My second favourite submission was from KCAP of the Netherlands.  Their video was fantastic:

If you live here too, you have until February 28th to submit your comments on each of the submissions online. I did this last weekend. The city will be choosing a winner in a few months, and then will embark on a 15 month process to consult with the public and refine and develop the plans. They expect to break ground in 2013.

Bring on the green!

What do you think of these developments? What exciting things are going on in your city?

Bus Ride

Transit bus
Image via Wikimedia

If you have not already noticed, I am worried about climate change.  Everyday I learn more, read more, hear more; every day I am more worried.  It seems crazy that we have gotten ourselves into this situation, and even more crazy that most of us are content to sit idly by while it happens all around us.  However, I do understand why people choose to be bystanders – I was one of them only months ago.  What could I do?  How could I make a difference?  These bad things are going to happen regardless of what I did.  All I could do was just watch it unfold and hope for the best.  Right?

Well, maybe, maybe not. 

Maybe not.

I can do things to effect change in my own life.  I can inch things forward, little by little, by adding my voice to the thousands that are already on the cause.  I can “be the change you want to see in the world”.

It is pretty hard to openly complain about the BP oil spill or the Alberta oil sands, and still jump in my car every time I want to go somewhere.  But it is just so easy to jump in the car.  But how can I complain about oil and still be a rampant user of oil?  It is a double standard and I know it.

But it is hard.  I wrote before of our car culture and its hold on North American society.  I live in a city that is especially spread out, almost the worst urban spawl in Canada according to a recent study.  This makes it difficult to get around without a car.

I was thinking about it, and there are four main areas where I use my car:

  1. Work
  2. Shopping (for just groceries due to my current shopping ban)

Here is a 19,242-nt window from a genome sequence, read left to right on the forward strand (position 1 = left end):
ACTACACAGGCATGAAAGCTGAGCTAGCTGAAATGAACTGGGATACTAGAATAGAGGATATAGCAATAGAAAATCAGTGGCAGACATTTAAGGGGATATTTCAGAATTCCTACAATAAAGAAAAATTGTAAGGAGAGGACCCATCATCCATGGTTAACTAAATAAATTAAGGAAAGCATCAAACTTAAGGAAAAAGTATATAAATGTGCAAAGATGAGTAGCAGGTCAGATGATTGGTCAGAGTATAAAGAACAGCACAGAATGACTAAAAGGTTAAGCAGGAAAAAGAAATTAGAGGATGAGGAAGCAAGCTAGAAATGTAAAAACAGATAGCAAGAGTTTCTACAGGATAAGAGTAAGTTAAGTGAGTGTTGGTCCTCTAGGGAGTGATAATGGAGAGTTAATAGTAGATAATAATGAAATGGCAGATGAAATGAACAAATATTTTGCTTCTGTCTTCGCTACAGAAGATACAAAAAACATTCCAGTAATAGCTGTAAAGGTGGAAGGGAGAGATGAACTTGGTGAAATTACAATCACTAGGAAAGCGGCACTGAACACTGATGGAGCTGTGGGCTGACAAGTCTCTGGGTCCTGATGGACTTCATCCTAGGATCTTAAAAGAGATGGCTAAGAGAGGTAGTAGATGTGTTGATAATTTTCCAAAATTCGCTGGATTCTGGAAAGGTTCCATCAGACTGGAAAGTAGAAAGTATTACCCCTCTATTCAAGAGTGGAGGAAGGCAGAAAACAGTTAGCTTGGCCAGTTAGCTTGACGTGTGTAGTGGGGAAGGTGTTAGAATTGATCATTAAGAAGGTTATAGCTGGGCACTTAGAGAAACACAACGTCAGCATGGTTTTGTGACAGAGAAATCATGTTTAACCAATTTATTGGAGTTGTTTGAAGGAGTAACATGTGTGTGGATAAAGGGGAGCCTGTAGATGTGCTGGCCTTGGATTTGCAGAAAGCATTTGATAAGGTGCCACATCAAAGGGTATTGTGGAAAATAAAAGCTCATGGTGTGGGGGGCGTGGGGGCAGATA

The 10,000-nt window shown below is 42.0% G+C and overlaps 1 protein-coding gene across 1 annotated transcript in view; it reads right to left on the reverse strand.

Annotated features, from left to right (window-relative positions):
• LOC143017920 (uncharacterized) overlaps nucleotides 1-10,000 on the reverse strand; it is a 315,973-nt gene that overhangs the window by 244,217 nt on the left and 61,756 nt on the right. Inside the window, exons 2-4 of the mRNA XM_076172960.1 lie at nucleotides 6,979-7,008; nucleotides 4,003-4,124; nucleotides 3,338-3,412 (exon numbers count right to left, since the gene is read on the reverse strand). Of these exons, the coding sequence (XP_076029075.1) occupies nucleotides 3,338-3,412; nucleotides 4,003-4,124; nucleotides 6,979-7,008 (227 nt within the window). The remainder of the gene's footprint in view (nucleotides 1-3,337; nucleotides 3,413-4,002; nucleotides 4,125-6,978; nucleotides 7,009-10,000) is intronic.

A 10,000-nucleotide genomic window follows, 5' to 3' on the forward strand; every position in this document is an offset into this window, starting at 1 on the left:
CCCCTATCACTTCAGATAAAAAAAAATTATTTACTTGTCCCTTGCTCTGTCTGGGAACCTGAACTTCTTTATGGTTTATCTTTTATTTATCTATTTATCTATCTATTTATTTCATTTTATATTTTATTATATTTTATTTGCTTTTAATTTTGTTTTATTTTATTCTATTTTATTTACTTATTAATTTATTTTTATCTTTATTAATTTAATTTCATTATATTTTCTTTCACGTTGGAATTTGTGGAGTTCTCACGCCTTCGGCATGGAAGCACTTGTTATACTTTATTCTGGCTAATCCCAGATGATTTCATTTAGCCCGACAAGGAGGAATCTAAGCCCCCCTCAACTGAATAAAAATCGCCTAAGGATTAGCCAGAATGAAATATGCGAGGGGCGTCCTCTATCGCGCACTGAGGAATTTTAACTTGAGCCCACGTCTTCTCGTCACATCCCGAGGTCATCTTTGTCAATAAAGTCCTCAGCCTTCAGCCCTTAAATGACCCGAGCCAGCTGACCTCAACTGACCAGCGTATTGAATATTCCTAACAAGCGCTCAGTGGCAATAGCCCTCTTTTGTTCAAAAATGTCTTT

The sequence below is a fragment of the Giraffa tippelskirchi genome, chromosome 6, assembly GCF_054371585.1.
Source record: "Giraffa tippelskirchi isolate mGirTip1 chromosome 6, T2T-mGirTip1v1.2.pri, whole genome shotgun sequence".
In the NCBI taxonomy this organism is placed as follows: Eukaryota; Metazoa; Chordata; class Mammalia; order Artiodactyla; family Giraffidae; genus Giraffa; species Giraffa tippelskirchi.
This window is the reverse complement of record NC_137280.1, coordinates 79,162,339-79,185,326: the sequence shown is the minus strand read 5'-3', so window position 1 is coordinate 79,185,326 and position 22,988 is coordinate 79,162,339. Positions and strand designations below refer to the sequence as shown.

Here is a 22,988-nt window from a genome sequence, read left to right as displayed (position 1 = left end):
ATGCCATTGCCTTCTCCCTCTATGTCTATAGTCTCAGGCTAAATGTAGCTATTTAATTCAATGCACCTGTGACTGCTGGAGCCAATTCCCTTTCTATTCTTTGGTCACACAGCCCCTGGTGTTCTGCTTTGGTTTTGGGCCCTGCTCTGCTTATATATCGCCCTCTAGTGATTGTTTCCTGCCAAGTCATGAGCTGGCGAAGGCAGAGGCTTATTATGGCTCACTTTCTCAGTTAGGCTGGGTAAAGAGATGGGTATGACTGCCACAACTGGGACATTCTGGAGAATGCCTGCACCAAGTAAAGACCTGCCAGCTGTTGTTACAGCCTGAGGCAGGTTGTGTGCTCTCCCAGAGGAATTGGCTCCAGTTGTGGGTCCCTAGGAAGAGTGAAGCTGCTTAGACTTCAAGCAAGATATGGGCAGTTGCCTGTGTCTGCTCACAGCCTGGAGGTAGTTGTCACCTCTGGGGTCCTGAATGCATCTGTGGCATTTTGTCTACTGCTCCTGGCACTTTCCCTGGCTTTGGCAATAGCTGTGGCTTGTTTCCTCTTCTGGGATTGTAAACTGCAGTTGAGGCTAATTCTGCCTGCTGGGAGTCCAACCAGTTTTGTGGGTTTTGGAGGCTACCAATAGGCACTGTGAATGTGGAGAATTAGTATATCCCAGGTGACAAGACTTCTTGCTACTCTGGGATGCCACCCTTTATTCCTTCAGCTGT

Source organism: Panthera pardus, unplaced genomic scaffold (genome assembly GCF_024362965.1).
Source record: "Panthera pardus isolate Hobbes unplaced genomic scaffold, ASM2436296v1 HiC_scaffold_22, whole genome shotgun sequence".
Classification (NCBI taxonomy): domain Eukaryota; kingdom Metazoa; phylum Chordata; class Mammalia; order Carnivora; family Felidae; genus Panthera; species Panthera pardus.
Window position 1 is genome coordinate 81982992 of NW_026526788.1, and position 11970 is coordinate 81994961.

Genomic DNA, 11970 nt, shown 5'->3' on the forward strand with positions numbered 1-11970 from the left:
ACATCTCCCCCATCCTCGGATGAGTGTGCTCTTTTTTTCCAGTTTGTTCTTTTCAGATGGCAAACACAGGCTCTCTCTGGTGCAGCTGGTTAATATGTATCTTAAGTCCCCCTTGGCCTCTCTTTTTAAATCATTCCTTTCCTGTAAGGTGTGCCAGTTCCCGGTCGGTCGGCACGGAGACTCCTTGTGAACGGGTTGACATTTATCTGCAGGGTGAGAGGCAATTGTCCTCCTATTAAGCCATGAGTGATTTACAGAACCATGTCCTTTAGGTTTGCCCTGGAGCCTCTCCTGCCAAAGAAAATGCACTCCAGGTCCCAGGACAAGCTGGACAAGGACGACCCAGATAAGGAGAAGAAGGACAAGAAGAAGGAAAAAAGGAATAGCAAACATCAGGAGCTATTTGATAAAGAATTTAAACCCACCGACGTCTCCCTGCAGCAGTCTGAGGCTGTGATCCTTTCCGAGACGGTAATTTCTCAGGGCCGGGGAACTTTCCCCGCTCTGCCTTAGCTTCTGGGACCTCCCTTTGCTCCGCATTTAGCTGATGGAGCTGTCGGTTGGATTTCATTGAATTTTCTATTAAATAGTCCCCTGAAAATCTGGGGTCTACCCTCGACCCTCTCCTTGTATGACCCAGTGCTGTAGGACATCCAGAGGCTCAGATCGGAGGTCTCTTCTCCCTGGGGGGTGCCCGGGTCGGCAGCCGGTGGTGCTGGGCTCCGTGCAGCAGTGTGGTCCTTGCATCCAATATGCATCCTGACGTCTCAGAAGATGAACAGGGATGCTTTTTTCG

3. Friends and family gatherings
  4. Family activities (for example, my kid’s swimming lessons)

Where could stop using my car?  By far, the easiest to tackle is going to work.  There is a bus that goes through my neighbourhood that heads straight downtown and can deposit me one block from my office. So, beginning in 2011, I have committed to taking the bus to work.

I have not taken the bus in about 10 years, so this was a really new way of transporting myself.  After about 5 weeks, I am happy to report on my experience:

The entire trip takes about 35 minutes, as compared to about 15 minutes by car.  This includes walking 10 minutes in my neighbourhood, and another 5 minutes downtown to my office.  I am enjoying the bit of exercise this provides each day (30 minutes total).  I especially enjoy walking home at night in the quiet streets of my neighbourhood.  I reflect on my day.  I notice how the snow beneath my feet sparkles in the street lights.  I pass by houses, looking warm and cozy inside. I look up at the stars.

However, I am especially enjoying my time spent on the bus.  For the most part, I read.  I seem to never have enough time to read everything I want to read, especially now that I am greening my life from top to bottom.  I have all sorts of books out from the library right now, ranging from gardening, to preserving food to making homemade cleaners. I want to soak up as much information as possible.  My daily bus ride gives me time to do this.

I also enjoy making new connections with strangers.  This may sound odd, I know.  But I have made a commitment to strengthen my everyday connections.  I want to be part of the of glue that holds us all together; so that we can better realize our shared humanity, our shared stake in this world.  So I have conversations.  I recently talked to one man who lost his house in a fire.  I talked to another woman who I happened to work with 10 years ago.  I often talk to the people waiting at the bus stop in my neighbourhood.  I think it is healthy to connect with others, to not just live our separate lives in our separate cars. 

All in all, it has been a good experience.  I will gladly continue to take the bus.  I have even started taking it for other types of trips as well.  It does take longer, yes.

That’s okay.  It gives me more time to relax, reflect and read.

Car Culture


Image: EA / FreeDigitalPhotos.net

North American cities are built around the automobile, with few exceptions.  Where I live, everything is spread way out, and the city has a relatively large geographical footprint. Plus it is cold.  It is hard to commit to walking or biking when the temperature gets below -15 °C (5 °F).  So people mostly drive.  Everyone drives here.  Even those who cannot afford a car, have a car.  Without a car, you feel trapped.